- Protects the skin from environmental pollution
- Dermatologists believe it is one of the best skin lightening agents
- Protecting action against UV radiation
- Excellent wound healing properties
- Good moisturizer
- Prevents premature aging
Tocopherol, commonly known as Vitamin E, has been scientifically proven to assist the skin in rejuvenation process and has a very beneficial effect to help prevent premature aging. It is not just one compound, but Vitamin E is a name used to describe eight chemical forms of fat-soluble compounds found in nature.
Tocopherol, or Vitamin E if you prefer, has antioxidant and anti-inflammatory properties. It helps protect the skin, speeds wound healing, as well as provides anti-aging benefits.
Vitamin E is proven skin lightening agent. It helps heal scar tissues and lighten the skin after only a few days of use. Moreover, it cannot only lighten skin but it can moisturize it and give the skin a healthy glow.
Moreover, vitamin E encourages cellular healing. As an antioxidant, Vitamin E protects the skin from free radicals. Vitamin E has ability to help with the penetration of other compounds into the deeper layers of the skin, and is itself well absorbed by human skin. That is why Vitamin E buries deep into skin cells and removes toxins from it and relieves cells from oxidative stress and damage.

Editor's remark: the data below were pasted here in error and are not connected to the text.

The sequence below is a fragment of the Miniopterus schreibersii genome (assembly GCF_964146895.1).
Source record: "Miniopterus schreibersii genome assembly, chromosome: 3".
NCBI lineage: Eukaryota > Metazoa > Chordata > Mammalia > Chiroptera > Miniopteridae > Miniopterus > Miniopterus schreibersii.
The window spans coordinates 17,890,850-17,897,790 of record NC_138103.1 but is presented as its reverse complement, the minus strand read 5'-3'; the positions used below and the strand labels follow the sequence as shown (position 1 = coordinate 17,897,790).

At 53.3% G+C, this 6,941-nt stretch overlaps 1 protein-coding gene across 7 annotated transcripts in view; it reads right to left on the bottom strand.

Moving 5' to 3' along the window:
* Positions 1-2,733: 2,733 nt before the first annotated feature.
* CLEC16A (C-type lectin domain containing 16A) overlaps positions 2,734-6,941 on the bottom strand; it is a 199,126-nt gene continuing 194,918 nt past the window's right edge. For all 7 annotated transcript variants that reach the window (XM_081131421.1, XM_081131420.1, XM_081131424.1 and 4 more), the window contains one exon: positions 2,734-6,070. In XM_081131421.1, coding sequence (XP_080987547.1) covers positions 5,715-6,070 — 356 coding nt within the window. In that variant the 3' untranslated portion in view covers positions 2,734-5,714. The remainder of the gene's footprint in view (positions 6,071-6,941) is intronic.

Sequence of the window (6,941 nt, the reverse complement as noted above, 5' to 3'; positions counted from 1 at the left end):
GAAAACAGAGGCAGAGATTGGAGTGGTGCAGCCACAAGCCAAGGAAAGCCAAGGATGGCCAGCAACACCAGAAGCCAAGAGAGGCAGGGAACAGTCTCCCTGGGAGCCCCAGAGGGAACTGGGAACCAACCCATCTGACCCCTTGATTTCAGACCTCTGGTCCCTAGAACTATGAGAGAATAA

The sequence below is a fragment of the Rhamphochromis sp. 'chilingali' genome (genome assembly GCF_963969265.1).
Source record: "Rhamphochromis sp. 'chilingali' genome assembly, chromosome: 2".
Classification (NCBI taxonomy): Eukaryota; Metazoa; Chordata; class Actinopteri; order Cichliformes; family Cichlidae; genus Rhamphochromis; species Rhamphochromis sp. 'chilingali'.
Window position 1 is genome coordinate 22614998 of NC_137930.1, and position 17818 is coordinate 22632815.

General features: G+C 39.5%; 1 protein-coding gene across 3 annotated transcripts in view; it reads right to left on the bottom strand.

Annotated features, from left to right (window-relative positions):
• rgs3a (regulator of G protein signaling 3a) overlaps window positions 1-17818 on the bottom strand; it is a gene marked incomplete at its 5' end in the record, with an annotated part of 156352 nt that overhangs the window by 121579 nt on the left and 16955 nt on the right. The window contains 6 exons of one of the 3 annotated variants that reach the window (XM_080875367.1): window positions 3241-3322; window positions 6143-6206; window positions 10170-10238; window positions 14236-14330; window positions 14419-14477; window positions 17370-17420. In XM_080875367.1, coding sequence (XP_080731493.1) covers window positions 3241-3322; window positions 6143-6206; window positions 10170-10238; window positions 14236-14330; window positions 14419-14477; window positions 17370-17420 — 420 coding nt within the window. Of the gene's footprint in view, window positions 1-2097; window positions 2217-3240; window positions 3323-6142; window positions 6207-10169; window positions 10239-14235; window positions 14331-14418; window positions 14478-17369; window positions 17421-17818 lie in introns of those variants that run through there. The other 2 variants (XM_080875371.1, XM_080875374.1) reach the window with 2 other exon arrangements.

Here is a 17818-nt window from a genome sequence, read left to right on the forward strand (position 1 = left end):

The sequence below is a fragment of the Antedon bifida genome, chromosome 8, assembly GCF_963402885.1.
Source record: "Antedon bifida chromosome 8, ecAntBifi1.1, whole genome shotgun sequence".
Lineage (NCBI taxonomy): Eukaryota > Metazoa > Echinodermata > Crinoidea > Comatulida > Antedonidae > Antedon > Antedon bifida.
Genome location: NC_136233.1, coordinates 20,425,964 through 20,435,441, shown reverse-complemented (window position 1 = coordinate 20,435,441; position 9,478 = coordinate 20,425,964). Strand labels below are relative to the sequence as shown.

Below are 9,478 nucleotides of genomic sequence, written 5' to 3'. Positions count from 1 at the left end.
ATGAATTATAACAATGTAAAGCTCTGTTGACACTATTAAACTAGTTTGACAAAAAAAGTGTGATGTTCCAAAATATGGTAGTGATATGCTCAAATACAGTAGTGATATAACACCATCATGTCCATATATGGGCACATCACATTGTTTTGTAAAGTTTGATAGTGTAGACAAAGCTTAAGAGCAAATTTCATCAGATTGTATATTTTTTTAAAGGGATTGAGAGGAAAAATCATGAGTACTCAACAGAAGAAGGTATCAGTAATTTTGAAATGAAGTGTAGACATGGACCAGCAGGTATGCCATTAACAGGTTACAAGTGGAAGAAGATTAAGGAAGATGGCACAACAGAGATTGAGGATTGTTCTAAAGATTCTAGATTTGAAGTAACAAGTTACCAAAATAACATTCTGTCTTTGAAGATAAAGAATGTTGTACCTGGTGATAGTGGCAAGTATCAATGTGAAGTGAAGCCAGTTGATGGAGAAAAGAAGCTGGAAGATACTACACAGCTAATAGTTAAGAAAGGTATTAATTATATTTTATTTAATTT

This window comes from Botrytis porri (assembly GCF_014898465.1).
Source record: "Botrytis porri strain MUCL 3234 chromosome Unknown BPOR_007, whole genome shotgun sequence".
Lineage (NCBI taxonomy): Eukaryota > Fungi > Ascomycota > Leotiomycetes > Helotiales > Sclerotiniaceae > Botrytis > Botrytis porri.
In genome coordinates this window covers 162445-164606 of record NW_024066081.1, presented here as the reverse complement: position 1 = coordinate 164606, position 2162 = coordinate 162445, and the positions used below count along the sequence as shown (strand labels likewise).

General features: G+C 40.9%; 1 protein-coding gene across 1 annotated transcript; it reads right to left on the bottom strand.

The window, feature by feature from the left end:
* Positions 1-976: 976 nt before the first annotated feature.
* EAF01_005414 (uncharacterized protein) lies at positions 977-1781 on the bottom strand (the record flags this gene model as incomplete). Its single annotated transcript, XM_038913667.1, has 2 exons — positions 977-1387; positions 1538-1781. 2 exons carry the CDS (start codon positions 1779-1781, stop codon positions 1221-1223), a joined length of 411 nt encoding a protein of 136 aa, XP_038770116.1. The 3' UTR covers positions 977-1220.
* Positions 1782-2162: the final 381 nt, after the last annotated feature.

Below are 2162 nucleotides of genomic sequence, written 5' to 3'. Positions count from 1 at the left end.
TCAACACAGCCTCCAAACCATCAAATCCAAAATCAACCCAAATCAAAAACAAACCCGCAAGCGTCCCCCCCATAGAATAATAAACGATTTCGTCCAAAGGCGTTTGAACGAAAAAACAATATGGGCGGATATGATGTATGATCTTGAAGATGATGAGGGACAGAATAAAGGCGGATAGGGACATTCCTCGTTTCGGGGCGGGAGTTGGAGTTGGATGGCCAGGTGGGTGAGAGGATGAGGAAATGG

Therefore, when free radicals are removed from the skin cells, it can regenerate new cells that are lighter and healthier.
UV rays are the primary cause of premature skin aging. Fortunately, the gamma tocotrienol form of vitamin E, is believed to regulates certain gene signals in the skin that help prevent the damage typically seen after UVB exposure. When vitamin E is applied to skin, redness, sunburn, and skin damage are reduced.
The other compound found in Vitamin E, delta tocotrienol is effective at slowing the production of melanin, the skin pigment responsible for unsightly age spots.
Mode of Action:
Vitamin E also helps reduce the healing time required for treating wounds. Recent study found that only 5 percent of vitamin E decreased the healing time required. It also help scars to gradually fade away, and efficiently assist in the repair of skin lesions, burns and abrasions.
Moreover, study published in the journal Nutrition and Cancer found that topical application of Vitamin E is effective in protecting the epidermis against some of the early damage induced by ultraviolet radiation.
- Nut Cancer 1991 Jun; 16: 3-4. – The influence of topical and systemic vitamin E on ultraviolet light‐induced skin damage in Hairless Mice
- J Ame Aca Derma. 1998 Jan; 38: 45-48. – Protective effect against sunburn of combined systemic ascorbic acid (vitamin C) and d-α-tocopherol (vitamin E)
- J Molec Med. 1995 Jan; 73: 7-17. – The role of vitamin E in normal and damaged skin
- Molec Asp. Med. 2007 Oct-Dec; 28: 5-6 646–667. – Vitamin E in human skin: Organ-specific physiology and considerations for its use in dermatology